Ann Mariano remembered as pioneering war correspondent
Friends remember Ann Mariano as a quiet, shy woman with an unarming personality. Except when it came to nailing down military generals. "That was one of the things that surprised me, too. In the briefings, she would ask some of the toughest questions anybody ever asked," recalled Tracy Wood, a reporter who met Mariano while covering Vietnam war. Mariano is remembered as a pioneering war correspondent who was unafraid to take on unfriendly military leaders and even male colleagues who felt women had no place in war reporting. She was one of less than a dozen women reporters living and reporting full time in Vietnam during the war.
Film documents Vietnamese women's war efforts (Article no longer available from the original source)
Popular culture has given us stereotypical images of Vietnamese women during the Vietnam War, from the meek villager to streetwalker trying to pick up American soldiers. Hidden Warriors: Women on the Ho Chi Minh Trail portrays a reality of women who left home to fight, even forming all-female divisions and playing key roles in smuggling supplies. "It's a very powerful documentary, and these women shouldn't be forgotten," says an assistant professor of history Lien-Hang Nguyen. One of the points the film makes is that they are being forgotten, left in poverty after serving their country.
The Nightingales of Vietnam - documentary
The WE TV shows a documentary, "Vietnam Nurses With Dana Delany," that presents oral histories of nearly a dozen women who tended to wounded American soldiers in Vietnam. This band of sisters is presented, at first, in rapid-fire sound bites and quick introductions. Their stories - why they volunteered, and their first impressions when they got there. They are so similar, yet the words they choose are so singular, they're unforgettable. "I was young. So young. Nobody was ever that young," one sayd. "Florence Nightingale was a combat nurse," says another. "So I wanted to be a combat nurse, also."
One of the most unforgettable pictures of the Vietnam War
Kim Phuc was nine when her village was mistakenly hit with a napalm bomb dropped by a South Vietnamese pilot. The photo of young Phuc, running naked through the street, her skin ablaze with napalm, has remained seared into the minds of many. The picture was such that the photographer Nick Ut received a Pulitzer Prize. A woman, who as a young girl was the focus of what is now called one of the most unforgettable pictures of the Vietnam War, will be sharing her story in Zurich. "She's going to tell the story of her life from that moment. She basically went through hell."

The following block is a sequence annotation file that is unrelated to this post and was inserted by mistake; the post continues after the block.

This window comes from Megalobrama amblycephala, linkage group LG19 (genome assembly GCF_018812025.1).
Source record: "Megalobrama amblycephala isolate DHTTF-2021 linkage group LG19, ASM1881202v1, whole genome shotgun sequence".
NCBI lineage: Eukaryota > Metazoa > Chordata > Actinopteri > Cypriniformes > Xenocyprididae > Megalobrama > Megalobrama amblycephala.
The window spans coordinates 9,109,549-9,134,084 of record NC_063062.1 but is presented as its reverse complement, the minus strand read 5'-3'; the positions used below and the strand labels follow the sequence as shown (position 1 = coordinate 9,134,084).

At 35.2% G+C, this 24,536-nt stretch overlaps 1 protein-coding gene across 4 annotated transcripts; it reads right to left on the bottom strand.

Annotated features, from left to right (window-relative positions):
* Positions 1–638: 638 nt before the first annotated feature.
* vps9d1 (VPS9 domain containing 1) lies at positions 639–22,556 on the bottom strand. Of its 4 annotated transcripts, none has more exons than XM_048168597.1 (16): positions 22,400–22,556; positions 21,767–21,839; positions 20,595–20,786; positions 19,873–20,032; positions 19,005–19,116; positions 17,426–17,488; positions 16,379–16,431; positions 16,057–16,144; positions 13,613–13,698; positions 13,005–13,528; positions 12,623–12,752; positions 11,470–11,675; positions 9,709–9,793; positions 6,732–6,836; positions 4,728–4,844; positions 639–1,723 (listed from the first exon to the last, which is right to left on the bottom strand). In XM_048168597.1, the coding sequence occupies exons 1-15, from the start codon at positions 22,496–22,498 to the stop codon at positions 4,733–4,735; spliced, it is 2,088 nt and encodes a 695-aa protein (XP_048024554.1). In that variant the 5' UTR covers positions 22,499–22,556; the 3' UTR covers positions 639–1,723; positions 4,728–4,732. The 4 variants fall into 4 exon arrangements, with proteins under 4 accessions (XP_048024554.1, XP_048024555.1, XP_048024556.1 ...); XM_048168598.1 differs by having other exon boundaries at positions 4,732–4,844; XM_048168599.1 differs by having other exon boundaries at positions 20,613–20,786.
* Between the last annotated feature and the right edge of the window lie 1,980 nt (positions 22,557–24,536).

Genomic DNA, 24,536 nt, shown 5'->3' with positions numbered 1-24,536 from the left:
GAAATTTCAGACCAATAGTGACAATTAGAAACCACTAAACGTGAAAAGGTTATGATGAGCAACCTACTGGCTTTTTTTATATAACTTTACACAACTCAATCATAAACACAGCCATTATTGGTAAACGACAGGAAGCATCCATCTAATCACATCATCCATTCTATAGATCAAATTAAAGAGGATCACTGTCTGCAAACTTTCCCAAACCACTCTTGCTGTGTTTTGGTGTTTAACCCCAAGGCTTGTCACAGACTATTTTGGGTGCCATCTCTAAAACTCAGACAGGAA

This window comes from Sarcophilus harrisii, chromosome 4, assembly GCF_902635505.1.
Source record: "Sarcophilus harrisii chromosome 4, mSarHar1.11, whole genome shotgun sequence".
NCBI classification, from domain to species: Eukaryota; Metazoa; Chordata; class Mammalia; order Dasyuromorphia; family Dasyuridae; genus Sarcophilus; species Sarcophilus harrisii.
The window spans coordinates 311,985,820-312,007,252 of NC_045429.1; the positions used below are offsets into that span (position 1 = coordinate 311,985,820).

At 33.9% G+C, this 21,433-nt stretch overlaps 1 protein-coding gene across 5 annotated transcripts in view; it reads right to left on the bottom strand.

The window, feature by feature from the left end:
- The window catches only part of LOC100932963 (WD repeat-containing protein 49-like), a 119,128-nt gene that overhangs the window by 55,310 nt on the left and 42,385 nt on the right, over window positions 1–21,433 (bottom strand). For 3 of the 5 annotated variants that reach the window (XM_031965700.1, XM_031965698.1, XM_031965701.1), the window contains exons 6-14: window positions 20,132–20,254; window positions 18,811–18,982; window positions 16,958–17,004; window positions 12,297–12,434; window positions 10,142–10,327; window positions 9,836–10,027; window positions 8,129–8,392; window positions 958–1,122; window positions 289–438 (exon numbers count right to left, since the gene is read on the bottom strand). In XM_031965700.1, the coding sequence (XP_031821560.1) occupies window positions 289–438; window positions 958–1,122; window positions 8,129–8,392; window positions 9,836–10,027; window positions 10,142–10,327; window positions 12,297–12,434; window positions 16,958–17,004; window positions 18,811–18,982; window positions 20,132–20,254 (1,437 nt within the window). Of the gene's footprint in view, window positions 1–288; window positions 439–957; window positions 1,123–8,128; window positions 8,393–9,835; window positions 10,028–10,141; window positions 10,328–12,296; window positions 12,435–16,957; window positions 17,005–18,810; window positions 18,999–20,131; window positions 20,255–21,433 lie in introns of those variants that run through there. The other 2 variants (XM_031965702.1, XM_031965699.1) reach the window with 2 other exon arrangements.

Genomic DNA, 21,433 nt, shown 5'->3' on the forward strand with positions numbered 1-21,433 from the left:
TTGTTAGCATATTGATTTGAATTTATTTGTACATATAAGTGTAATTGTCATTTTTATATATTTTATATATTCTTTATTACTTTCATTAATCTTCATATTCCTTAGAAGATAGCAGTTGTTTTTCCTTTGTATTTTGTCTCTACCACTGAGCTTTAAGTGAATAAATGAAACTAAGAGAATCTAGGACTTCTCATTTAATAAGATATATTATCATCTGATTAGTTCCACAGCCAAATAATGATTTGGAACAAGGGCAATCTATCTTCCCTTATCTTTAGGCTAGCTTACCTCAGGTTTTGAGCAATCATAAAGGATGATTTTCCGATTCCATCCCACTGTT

Story of survival in wartime - The Story of Kathleen
It began on May 15, 1969, when the First Infantry Division (the "Big Red 1") radioed for a "dust-off" air evacuation. Troops had just entered a small Vietnamese village which had been wiped out by the enemy. Everyone was dead, except for one infant baby locked in her dead mother's arms. Still, Captain Donna Rowe told the dust-off helicopter to "come ahead" with the casualty, even though it was outside of regulations. Mother's arms had to be broken in order to free her - and at that point it was discovered she had fragment wounds. Mother had saved her life by holding her. She survived hours of surgery, and is now married mother in northern California.
Vietnam War photojournalist Catherine Leroy dies
Catherine Leroy, the French-born photojournalist whose stark images of battle helped tell the story of the Vietnam War in the pages of Life magazine and other publications, has died. She was 21 years old in 1966 when she went to Saigon to document American troops in Vietnam. A year later she became the only accredited journalist to participate in a combat parachute jump, joining the 173rd Airborne in Operation Junction City. In 1968, during the Tet Offensive, she was captured by the North Vietnamese Army. She managed to talk her way out and emerged with images of the North Vietnamese Army in action that were used for a Life magazine cover.
Tasmania's Vietnam War veterans - Wives recall differently (Article no longer available from the original source)
Tasmania's Vietnam War veterans seem a tough lot made silent when shunned on return from Australia's most unpopular of wars in the early 1970s. But their wives tell a different story. "Many of the men haven't been able to communicate, not about the war, or anything." Many veterans were still suffering because of the way they were treated when they came home from the war. "Returning soldiers on a vessel that docked at Adelaide were then told to find their own way home."
Diaries of a North Vietnamese - Saved by intelligence officer
By day, she amputated limbs and comforted the wounded. By night, she filled tiny notebooks with thoughts on suffering and the petty politics undermining the Communist Party and her hatred of American "pirates who drink the people's blood but don't smell the stench." 35 years after a U.S. intelligence officer saved them from being burned, the poignant diaries of a North Vietnamese surgeon named Dang Thuy Tram have reconciled once-bitter enemies. Their publication has become a sensation in Vietnam, opening floodgates of memories in a nation long disciplined to take a sanitized, glorified view of the conflict.
Lone woman at frontline of Vietnam War horrors
Jean Debelle had only been in the war zone for days when the hospital in which she worked was rocked by a blast around 5am on a steamy Vietnamese morning. It shook the bed of 26-year-old Jean and she awoke terrified. ... "I was told the only women going to Vietnam were nurses and Go-Go dancers. I couldn't nurse and I couldn't Go-Go dance." As a welfare officer for wounded troops, she found herself on a flight with the first Special Air Services squad sent into the nightmare of the Vietnam War. "I was assigned to the elite Phantoms of the Jungle - about 100 of the fittest, most handsome men I have seen."